While my students were taking an exam, I designed a course on the short form. The trick will be to make it a long enough course! Perhaps it should be a mini-course.
First of all, the genres:
Idiom. This is the shortest form of all (above the level of the word). It is a lexicalized combination of words.
Mottos and slogans.
Proverb. The lexicalized sentence.
Glosas. The proverb explained in a slightly longer poem.
Aphorism. The aphorism is the proverb with an author.
Greguería. A humorous aphorism of the type written by Ramón Gómez de la Serna.
Sofisma. A genre similar to the greguería invented by another Spanish poet, Vicente Nuñez.
Haiku. In the Western tradition, a short poem written in imitation of a Japanese genre, or inspired by it in a general sense, like WCW's Wheelbarrow.
Microcuento. The short, short, short short-story.
Epitaphs. Short texts written to be inscribed on tombstones, or written in imitation of such inscriptions.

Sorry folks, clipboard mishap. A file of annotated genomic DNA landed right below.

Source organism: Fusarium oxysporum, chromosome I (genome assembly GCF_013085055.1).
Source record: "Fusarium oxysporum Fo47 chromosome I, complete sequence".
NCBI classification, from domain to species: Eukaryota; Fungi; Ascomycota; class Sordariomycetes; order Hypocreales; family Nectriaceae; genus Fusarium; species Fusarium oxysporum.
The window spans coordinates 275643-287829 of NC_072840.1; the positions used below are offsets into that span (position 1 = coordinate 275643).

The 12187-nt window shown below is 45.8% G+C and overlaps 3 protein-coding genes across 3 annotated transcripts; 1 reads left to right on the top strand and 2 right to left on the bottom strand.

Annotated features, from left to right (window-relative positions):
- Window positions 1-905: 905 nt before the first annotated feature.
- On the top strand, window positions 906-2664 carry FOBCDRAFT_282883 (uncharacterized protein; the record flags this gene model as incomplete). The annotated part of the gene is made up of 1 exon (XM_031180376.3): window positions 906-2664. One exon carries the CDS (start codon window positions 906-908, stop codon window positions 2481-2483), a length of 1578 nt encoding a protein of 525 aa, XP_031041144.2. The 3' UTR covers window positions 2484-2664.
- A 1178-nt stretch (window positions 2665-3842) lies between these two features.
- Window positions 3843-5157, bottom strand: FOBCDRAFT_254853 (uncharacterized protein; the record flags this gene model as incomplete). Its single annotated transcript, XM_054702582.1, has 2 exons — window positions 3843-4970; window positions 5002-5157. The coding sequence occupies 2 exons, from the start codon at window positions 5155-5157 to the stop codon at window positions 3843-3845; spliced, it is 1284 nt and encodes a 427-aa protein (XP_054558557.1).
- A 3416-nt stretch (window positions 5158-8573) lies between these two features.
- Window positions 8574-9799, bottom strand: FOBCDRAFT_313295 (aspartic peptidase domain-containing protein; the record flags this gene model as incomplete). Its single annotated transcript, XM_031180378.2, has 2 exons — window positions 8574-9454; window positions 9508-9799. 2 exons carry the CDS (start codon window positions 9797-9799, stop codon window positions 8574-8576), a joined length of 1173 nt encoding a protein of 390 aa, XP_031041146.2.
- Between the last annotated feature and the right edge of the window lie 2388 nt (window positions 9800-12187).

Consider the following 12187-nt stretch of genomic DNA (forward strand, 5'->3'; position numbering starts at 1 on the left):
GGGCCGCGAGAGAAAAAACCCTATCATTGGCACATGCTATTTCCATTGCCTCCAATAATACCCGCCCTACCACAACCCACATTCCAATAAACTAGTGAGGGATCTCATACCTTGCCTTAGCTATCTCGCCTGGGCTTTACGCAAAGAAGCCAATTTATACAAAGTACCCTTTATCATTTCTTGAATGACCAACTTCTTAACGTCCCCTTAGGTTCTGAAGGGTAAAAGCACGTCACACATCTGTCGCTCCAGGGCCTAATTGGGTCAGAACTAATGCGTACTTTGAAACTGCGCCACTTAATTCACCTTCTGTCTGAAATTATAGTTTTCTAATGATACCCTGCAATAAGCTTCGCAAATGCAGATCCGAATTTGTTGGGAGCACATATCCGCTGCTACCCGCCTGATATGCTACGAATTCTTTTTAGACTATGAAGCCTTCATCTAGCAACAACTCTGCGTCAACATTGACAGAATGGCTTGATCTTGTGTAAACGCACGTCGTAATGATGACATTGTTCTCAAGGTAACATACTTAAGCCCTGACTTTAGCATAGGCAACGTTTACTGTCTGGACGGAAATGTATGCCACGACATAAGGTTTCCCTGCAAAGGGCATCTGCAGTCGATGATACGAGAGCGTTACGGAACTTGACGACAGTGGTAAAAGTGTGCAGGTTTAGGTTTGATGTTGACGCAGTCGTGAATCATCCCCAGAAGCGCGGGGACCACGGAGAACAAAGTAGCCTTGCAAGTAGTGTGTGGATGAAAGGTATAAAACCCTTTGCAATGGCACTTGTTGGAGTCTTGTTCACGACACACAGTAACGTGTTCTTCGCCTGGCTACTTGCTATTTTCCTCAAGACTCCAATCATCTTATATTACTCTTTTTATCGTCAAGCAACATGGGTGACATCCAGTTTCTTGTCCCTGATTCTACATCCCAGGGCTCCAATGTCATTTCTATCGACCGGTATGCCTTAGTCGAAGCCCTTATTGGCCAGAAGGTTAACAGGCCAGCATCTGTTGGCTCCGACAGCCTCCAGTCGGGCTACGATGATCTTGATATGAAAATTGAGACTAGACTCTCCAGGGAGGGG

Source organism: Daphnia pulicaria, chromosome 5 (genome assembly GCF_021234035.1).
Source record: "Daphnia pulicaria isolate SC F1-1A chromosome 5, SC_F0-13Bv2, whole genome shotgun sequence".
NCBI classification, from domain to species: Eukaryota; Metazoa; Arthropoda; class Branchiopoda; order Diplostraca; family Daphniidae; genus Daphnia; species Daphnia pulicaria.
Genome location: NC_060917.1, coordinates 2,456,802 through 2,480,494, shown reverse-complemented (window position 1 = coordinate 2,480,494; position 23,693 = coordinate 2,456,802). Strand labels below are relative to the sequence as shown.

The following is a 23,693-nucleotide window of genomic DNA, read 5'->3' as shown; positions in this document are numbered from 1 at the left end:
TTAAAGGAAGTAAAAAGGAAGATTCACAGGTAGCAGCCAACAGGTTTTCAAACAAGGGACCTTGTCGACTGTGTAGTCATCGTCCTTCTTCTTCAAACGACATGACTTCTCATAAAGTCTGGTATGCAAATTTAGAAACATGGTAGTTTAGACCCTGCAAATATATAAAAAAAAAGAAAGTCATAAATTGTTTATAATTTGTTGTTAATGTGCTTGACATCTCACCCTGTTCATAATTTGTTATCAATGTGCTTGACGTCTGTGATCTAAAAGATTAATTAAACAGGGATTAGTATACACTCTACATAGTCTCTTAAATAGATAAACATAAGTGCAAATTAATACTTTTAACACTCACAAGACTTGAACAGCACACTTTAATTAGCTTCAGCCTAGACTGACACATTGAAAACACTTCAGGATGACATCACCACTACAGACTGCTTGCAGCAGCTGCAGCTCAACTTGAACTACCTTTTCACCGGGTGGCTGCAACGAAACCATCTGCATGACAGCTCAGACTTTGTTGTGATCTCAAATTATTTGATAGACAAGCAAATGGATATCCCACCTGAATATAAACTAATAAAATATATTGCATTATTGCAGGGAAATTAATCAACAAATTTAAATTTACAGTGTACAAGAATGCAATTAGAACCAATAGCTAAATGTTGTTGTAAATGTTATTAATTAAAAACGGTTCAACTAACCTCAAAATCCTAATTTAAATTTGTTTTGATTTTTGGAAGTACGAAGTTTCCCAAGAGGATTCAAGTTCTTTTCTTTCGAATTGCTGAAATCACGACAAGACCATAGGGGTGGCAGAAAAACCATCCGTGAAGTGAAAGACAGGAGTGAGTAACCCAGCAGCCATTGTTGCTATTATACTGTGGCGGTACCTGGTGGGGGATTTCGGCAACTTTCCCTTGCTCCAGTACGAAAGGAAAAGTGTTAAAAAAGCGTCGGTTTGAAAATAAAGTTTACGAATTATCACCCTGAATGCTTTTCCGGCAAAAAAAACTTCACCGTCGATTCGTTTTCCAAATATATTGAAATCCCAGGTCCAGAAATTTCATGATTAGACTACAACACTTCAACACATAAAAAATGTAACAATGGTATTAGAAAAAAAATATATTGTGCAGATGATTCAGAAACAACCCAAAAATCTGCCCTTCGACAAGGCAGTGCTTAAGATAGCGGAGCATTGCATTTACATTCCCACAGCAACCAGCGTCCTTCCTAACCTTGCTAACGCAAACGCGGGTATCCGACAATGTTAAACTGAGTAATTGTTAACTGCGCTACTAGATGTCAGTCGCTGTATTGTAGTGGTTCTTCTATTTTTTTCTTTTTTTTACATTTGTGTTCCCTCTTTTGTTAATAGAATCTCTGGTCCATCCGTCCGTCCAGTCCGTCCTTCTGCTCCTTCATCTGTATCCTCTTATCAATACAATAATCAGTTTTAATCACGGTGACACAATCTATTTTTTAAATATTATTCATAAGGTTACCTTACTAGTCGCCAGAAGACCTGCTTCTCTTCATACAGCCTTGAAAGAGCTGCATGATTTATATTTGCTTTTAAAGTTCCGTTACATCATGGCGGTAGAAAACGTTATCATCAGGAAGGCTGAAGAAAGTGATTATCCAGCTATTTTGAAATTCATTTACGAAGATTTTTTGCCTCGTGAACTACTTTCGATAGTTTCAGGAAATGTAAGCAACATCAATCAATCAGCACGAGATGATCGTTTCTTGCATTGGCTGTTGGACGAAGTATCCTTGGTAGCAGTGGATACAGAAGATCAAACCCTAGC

Minimalist works of other sorts, like the extremely short poems of Aram Saroyan. ("lighght")
Other genres of short songs: cantares, coplas, etc...
The fragment. A short text, that, while it stands alone, could seem to be a part of a lost whole. Or an actual fragment.
So the idea would be to spend a day or a week on each category, with some requiring two to three weeks (proverbs).
The theoretical approaches would begin with the "poetic function" (RJ) and move to cognitive psychology, cultural history, etc... Not every shortish text or poem is an example of the "short form." In some sense brevity itself must come into play in the text.
"Only incorrectly formulated problems have viable solutions." Vicente N.